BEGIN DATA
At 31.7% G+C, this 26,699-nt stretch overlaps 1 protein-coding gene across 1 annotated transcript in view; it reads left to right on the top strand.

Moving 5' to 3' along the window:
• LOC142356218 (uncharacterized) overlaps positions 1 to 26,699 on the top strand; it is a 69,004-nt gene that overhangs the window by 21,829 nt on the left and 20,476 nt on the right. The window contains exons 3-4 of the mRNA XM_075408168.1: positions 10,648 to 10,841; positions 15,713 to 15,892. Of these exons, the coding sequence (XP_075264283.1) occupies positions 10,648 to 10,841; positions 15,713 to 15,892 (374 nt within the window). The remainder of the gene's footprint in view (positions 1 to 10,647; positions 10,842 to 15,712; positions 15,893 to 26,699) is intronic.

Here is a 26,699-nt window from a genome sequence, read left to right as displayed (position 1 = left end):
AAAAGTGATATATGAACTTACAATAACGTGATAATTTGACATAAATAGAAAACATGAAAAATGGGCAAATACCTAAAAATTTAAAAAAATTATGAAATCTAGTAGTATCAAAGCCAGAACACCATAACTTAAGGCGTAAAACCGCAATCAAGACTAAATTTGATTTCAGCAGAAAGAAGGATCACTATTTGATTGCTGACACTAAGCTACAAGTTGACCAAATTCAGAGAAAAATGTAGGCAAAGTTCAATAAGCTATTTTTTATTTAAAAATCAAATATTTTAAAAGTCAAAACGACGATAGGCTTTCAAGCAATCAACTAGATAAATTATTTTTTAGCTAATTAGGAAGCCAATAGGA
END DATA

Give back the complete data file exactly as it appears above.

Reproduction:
At 31.7% G+C, this 26,699-nt stretch overlaps 1 protein-coding gene across 1 annotated transcript in view; it reads left to right on the top strand.

Moving 5' to 3' along the window:
• LOC142356218 (uncharacterized) overlaps positions 1 to 26,699 on the top strand; it is a 69,004-nt gene that overhangs the window by 21,829 nt on the left and 20,476 nt on the right. The window contains exons 3-4 of the mRNA XM_075408168.1: positions 10,648 to 10,841; positions 15,713 to 15,892. Of these exons, the coding sequence (XP_075264283.1) occupies positions 10,648 to 10,841; positions 15,713 to 15,892 (374 nt within the window). The remainder of the gene's footprint in view (positions 1 to 10,647; positions 10,842 to 15,712; positions 15,893 to 26,699) is intronic.

Here is a 26,699-nt window from a genome sequence, read left to right as displayed (position 1 = left end):
AAAAGTGATATATGAACTTACAATAACGTGATAATTTGACATAAATAGAAAACATGAAAAATGGGCAAATACCTAAAAATTTAAAAAAATTATGAAATCTAGTAGTATCAAAGCCAGAACACCATAACTTAAGGCGTAAAACCGCAATCAAGACTAAATTTGATTTCAGCAGAAAGAAGGATCACTATTTGATTGCTGACACTAAGCTACAAGTTGACCAAATTCAGAGAAAAATGTAGGCAAAGTTCAATAAGCTATTTTTTATTTAAAAATCAAATATTTTAAAAGTCAAAACGACGATAGGCTTTCAAGCAATCAACTAGATAAATTATTTTTTAGCTAATTAGGAAGCCAATAGGA